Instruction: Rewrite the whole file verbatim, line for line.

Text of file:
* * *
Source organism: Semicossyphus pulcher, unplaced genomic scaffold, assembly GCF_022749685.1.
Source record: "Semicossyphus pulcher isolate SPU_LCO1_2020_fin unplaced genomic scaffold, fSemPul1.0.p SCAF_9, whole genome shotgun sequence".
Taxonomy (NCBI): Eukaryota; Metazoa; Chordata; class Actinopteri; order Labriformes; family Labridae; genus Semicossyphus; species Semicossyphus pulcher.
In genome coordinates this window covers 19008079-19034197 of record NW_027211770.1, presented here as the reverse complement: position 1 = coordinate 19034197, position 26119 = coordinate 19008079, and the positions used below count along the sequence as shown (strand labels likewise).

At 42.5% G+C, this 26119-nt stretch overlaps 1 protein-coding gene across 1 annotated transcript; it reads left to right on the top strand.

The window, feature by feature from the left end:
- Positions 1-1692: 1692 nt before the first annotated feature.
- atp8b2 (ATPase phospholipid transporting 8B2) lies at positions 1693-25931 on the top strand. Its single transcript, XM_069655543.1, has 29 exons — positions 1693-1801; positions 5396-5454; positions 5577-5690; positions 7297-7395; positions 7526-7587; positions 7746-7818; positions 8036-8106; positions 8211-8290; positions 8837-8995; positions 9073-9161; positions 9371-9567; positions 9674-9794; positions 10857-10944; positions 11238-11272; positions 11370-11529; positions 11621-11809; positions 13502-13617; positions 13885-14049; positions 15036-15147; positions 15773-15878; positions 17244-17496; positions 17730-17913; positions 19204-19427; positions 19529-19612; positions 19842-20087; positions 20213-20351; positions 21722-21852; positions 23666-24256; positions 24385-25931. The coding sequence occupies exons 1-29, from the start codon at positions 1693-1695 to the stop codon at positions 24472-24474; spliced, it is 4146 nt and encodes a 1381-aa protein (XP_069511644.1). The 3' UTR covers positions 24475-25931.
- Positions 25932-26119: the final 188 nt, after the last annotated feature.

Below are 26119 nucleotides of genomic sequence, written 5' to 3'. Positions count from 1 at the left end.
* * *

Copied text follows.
Source organism: Semicossyphus pulcher, unplaced genomic scaffold, assembly GCF_022749685.1.
Source record: "Semicossyphus pulcher isolate SPU_LCO1_2020_fin unplaced genomic scaffold, fSemPul1.0.p SCAF_9, whole genome shotgun sequence".
Taxonomy (NCBI): Eukaryota; Metazoa; Chordata; class Actinopteri; order Labriformes; family Labridae; genus Semicossyphus; species Semicossyphus pulcher.
In genome coordinates this window covers 19008079-19034197 of record NW_027211770.1, presented here as the reverse complement: position 1 = coordinate 19034197, position 26119 = coordinate 19008079, and the positions used below count along the sequence as shown (strand labels likewise).

At 42.5% G+C, this 26119-nt stretch overlaps 1 protein-coding gene across 1 annotated transcript; it reads left to right on the top strand.

The window, feature by feature from the left end:
- Positions 1-1692: 1692 nt before the first annotated feature.
- atp8b2 (ATPase phospholipid transporting 8B2) lies at positions 1693-25931 on the top strand. Its single transcript, XM_069655543.1, has 29 exons — positions 1693-1801; positions 5396-5454; positions 5577-5690; positions 7297-7395; positions 7526-7587; positions 7746-7818; positions 8036-8106; positions 8211-8290; positions 8837-8995; positions 9073-9161; positions 9371-9567; positions 9674-9794; positions 10857-10944; positions 11238-11272; positions 11370-11529; positions 11621-11809; positions 13502-13617; positions 13885-14049; positions 15036-15147; positions 15773-15878; positions 17244-17496; positions 17730-17913; positions 19204-19427; positions 19529-19612; positions 19842-20087; positions 20213-20351; positions 21722-21852; positions 23666-24256; positions 24385-25931. The coding sequence occupies exons 1-29, from the start codon at positions 1693-1695 to the stop codon at positions 24472-24474; spliced, it is 4146 nt and encodes a 1381-aa protein (XP_069511644.1). The 3' UTR covers positions 24475-25931.
- Positions 25932-26119: the final 188 nt, after the last annotated feature.

Below are 26119 nucleotides of genomic sequence, written 5' to 3'. Positions count from 1 at the left end.